Let business strategy shape technology decisions to maximize investment


Keeping up to date with the latest technology trends can be a daunting proposition, especially as businesses seek to avoid disruption at the hands of new tools they had overlooked. Decision makers can let their eagerness to have a strategy for handling the latest technologies trump actual business goals if they aren’t careful. With technologies such as cloud computing and unified communication solutions enabling more mobile capabilities, organizations need to ensure they are adopting strategies that don’t simply use these tools for the sake of using them.


While it can be tempting to implement the latest solutions for the novelty, decision makers should ask if they are actually equipping workers with a worthwhile tool or simply burdening them with a new technology to learn, InfoWorld’s Brian Katz wrote in a recent column. The goal of mobile tools, especially, should be to make them a part of existing processes, he said. Businesses have actual needs that technology can address, and the goal of decision makers is to ensure that this is what they are doing, rather than chasing the next innovation.


“When the mix of devices and apps provide the tools for secure access to the corporate ecosystem, you know you have succeeded,” Katz wrote. “When your users can do that conference call from wherever they are, watching the presentation on their tablet, take a picture of that receipt and submit it, enter the clinical data as soon as they receive it patient-side, or do any other process that is part of your business, you know you have found the next thing.”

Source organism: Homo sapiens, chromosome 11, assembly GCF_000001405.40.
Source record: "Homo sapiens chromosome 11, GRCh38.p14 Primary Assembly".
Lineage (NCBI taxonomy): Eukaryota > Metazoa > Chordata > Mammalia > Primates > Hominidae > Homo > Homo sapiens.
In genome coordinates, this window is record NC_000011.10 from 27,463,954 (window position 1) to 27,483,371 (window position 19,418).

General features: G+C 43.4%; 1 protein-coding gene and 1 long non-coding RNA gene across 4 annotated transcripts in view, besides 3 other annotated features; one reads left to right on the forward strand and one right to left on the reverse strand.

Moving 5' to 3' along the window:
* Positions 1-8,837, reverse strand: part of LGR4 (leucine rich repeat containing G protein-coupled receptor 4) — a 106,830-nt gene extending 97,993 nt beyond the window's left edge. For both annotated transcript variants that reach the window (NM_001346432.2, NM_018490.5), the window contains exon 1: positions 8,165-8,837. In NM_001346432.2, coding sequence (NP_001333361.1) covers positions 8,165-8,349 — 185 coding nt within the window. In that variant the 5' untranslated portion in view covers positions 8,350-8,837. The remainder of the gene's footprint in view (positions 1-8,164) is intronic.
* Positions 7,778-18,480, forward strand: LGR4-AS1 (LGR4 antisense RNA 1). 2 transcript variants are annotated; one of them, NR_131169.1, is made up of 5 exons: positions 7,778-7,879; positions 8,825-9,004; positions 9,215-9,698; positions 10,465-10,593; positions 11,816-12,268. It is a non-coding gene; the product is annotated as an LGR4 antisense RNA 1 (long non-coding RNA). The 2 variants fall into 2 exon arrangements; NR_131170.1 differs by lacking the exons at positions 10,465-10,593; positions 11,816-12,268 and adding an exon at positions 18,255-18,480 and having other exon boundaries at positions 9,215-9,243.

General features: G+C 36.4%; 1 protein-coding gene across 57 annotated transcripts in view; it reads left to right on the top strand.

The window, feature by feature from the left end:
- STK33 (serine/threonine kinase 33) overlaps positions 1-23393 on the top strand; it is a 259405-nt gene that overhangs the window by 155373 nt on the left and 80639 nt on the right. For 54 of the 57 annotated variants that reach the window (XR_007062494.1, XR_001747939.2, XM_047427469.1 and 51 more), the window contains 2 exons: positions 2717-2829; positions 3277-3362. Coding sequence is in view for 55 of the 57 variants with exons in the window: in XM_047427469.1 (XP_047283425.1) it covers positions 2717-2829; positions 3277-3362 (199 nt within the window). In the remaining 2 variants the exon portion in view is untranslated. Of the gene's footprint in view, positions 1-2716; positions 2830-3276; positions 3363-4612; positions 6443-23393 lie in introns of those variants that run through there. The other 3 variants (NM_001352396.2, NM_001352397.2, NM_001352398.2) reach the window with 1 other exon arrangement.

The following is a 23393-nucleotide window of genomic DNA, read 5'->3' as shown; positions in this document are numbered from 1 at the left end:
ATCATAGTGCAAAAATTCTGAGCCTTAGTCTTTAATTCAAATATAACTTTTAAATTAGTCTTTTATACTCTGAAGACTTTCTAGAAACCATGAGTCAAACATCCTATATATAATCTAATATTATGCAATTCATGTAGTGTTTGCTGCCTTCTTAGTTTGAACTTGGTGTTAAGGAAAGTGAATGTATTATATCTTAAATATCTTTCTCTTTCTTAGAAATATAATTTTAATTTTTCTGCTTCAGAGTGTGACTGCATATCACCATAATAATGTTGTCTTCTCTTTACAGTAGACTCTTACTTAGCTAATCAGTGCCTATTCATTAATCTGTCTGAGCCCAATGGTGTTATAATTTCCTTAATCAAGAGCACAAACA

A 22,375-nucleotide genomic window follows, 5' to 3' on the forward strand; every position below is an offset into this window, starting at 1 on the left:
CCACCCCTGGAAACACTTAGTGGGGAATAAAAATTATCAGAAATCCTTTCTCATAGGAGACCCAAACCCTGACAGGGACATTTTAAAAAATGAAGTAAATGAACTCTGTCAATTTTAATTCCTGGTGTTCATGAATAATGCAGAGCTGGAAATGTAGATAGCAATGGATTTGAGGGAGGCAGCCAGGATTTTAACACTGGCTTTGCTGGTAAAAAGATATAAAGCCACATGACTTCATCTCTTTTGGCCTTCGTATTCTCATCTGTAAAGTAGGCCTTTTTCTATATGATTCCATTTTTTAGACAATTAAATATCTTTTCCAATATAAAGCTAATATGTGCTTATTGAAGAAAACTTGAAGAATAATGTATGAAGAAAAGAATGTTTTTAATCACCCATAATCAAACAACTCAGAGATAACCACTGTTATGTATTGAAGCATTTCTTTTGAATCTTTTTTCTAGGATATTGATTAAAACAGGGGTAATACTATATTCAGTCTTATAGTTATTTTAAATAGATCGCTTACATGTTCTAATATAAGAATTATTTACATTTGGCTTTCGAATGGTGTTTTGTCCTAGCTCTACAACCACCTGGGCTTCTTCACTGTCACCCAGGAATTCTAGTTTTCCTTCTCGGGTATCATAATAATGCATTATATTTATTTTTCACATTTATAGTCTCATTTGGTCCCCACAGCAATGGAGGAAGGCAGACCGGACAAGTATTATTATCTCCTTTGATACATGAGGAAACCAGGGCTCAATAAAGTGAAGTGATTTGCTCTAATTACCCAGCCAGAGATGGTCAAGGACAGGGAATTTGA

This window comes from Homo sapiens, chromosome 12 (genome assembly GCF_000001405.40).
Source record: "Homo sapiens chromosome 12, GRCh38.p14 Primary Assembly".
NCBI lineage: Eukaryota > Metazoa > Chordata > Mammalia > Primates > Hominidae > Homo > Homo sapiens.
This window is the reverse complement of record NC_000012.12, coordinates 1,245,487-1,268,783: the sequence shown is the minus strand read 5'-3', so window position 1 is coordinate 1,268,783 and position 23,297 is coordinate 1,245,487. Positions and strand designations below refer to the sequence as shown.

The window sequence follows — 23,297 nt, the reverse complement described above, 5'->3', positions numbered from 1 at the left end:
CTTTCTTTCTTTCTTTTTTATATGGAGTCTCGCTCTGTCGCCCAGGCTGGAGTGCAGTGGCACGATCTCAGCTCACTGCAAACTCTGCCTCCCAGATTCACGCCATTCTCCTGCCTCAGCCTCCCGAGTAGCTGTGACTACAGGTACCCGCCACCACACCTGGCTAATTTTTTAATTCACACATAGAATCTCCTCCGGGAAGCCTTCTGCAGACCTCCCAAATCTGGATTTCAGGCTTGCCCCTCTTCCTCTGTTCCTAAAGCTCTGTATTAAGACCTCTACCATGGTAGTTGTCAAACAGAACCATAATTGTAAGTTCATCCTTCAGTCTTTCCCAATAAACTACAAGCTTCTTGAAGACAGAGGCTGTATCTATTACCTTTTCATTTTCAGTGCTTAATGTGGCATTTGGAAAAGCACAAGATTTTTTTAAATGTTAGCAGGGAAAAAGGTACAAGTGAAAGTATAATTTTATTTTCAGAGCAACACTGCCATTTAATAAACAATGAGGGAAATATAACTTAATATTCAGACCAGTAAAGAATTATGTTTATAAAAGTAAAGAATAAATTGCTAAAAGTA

Identifying technology needs

Businesses should examine existing processes and determine where mobile tools can be implemented to enhance operations or introduce new productivity advantages, Forrester analysts Simon Yates and Clay Richardson noted in a recent SearchCIO article. Doing so requires identifying key customer touchpoints, potential pain points where there is a lack of synchronization and inefficient processes in the field. In turn, companies should determine which business applications can address those issues.


IT leaders should specifically look for any processes that are analog, that require human interaction or that may contain unnecessary steps, Yates and Richardson wrote. Anything that meets one of these three criteria may have inefficiencies that mobile-equipped workers can overcome. For instance, one hotel chain they profiled equipped housecleaning staff with a mobile app allowing them to report which rooms had been cleaned. Using this networked solution instead of a paper one, the hotels were able to increase early customer check-ins, leading to an improvement in customer satisfaction.


“The goal of any process transformation is efficiency: doing something faster, eliminating unnecessary or undesirable steps and codifying the way something is done to reduce exceptions,” Yates and Richardson explained.


To help identify and implement a custom solution that uses the latest technology to address specific business needs, companies can work with managed IT services firms. By bringing in an outside provider, organizations access the expert knowledge of professionals who have implemented solutions in the past and understand just how new mobile or networking capabilities can empower employees.